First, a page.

The head of the family says that her ex-husband does not help her at all. “I have no money for getting a divorce certificate so that my children can receive aliment from him.”

The total income of the family of 6 is of pension and social assistance.

“We have a pension- 165 GEL and 90 GEL of social aid but it is still not enough. I spend so much money on drugs, as there are no other option.” says Maia.

The family needs 90 GEL to just buy flour to make bread.

“I need at least two sacks of flour per month.  I must feed at least bread to children,” says Maia twisting her fingers with embarrassment.

The single mother can not say anything about the reasons for her children’s diseases. “I don’t know why they are in such a situation. Nona stopped convulsing at the end of the year. They gave her some medicine and she became paralyzed. She lost her eye sight at the age of 10. She was slapping herself with her hands. She can not get out of bed from the age of 9. She lies on one side. I take her out of bed only when it is time to eat.”

Maia Kipshidze is unable to cultivate land for taking a small amount of harvest. “I have no time to even grown a garden.  I spend all the time with my children.”

Somebody is crying in the bedroom. This is how Nona, 17 reacts when a  stranger comes to the house.

“She is always loudly crying when she sees strangers,” says her mother.

We come out of the house and sit in the yard. Lela is still messing around us and is trying to mumble something. Mother understands the reason for her daughter’s exaltation. “Marina (the eldest daughter) will come soon and she is excited. The bitter life makes a person strong. I will do impossible for their sake,” explains Maia.

The grass is dark green in the Kipshidzes’ yard. You can tell from the house and everything around the house that a hard working person lives here. Plates and dishes on the balcony are shining and clean. The linens are white and clean as well. Maia does not know how she manages to do so many things all together. When we ask her about it she simply shrugs her shoulders and smiles back.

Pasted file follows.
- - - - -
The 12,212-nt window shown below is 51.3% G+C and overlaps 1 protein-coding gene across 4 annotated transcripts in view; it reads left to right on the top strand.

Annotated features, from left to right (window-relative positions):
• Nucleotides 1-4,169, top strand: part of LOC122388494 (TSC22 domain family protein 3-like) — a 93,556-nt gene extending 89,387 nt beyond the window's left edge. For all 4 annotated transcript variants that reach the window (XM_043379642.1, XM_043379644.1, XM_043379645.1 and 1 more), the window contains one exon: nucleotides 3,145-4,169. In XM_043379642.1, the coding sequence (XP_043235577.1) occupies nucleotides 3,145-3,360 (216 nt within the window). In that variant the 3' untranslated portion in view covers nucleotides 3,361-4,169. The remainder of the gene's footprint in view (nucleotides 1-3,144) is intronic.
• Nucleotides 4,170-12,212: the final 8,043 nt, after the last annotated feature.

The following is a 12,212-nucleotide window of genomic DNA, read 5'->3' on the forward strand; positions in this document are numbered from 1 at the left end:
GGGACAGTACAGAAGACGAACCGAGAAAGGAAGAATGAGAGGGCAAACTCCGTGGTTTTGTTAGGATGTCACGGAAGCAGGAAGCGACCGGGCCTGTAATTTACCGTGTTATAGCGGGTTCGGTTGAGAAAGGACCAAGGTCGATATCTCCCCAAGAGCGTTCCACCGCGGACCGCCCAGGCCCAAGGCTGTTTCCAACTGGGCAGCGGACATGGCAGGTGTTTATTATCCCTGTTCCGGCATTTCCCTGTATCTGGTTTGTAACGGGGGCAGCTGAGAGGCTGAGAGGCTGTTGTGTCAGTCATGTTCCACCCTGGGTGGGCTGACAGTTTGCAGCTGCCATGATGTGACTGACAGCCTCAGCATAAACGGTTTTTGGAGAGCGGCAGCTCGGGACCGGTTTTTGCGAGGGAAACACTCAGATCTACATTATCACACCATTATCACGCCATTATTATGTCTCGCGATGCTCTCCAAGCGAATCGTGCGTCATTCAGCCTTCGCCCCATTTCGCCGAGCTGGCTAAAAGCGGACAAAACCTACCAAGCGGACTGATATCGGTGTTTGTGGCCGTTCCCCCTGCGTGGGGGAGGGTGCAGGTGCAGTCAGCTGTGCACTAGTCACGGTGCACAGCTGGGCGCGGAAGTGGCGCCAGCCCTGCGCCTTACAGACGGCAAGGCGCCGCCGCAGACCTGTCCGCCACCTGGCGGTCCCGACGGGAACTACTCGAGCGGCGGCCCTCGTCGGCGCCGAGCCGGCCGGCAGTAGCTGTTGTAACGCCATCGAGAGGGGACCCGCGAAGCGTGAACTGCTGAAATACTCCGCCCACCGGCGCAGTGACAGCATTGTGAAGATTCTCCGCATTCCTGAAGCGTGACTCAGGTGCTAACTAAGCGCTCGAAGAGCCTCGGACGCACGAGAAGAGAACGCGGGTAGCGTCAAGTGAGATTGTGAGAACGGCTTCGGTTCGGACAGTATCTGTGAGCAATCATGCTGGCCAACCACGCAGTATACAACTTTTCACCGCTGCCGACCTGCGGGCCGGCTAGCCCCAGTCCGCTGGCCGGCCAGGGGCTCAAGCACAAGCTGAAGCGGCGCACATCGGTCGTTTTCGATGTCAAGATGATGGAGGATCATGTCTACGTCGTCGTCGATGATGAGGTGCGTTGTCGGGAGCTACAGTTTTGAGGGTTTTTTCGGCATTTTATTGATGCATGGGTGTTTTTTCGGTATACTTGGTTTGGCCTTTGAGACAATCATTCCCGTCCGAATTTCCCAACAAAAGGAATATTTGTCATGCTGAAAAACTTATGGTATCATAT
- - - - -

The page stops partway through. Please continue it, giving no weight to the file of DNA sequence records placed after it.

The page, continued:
Lela did not say goodbye when we were finishing our visit. She was standing at the fence when we stepped over their door’s threshold. The head of the family said goodbye with a sad smile. Maia’s granddaughter was shaking her hand to us until our car was away from their eyesight.


 



Print Send to Friend Send to Facebook Tweet This
Leave your comment
Your name:
Your comment:

Security code: Code
OTHER NEWS
POLL
Do you positively evaluate the system of obligatory accumulative pension?
Yes No I cannot answer

BLOG

Sexual Minorities in Georgian Prisons
The blog is produced within the framework of EU-funded project „Monitoring Government’s Commitments and Promoting the Reforms in the Penal Sector through the
Detailed...
Invisible Enemy
There will be no apocalypses
Archive


EDITORIAL

Forgotten by government veterans
Every year, fewer and fewer veterans of the World War II meet the Victory Day. The society receives information about them only on
Detailed...
Villages of the Hopeless
What happened to Dream of Justice Revival?
Archive
THEMES

CATEGORIES

Copyright © 2004 - 2020 HRIDC